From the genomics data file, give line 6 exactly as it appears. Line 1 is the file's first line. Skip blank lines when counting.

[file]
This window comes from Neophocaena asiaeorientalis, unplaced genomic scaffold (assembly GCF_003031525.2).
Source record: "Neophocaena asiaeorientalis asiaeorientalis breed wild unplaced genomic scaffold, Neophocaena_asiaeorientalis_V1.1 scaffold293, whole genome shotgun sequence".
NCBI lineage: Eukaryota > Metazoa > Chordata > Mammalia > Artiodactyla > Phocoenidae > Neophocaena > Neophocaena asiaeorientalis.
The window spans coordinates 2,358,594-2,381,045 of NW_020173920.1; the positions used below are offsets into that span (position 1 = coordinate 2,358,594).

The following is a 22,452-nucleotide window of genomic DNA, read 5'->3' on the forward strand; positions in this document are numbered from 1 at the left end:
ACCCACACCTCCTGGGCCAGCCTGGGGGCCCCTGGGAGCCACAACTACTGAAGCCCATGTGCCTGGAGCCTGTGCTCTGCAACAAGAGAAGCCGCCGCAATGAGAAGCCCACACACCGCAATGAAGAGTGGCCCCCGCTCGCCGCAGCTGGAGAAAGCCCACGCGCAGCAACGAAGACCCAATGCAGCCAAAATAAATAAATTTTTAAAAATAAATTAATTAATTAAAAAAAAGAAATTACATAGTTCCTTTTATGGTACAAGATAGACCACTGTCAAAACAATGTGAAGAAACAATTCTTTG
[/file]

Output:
ACCCACACCTCCTGGGCCAGCCTGGGGGCCCCTGGGAGCCACAACTACTGAAGCCCATGTGCCTGGAGCCTGTGCTCTGCAACAAGAGAAGCCGCCGCAATGAGAAGCCCACACACCGCAATGAAGAGTGGCCCCCGCTCGCCGCAGCTGGAGAAAGCCCACGCGCAGCAACGAAGACCCAATGCAGCCAAAATAAATAAATTTTTAAAAATAAATTAATTAATTAAAAAAAAGAAATTACATAGTTCCTTTTATGGTACAAGATAGACCACTGTCAAAACAATGTGAAGAAACAATTCTTTG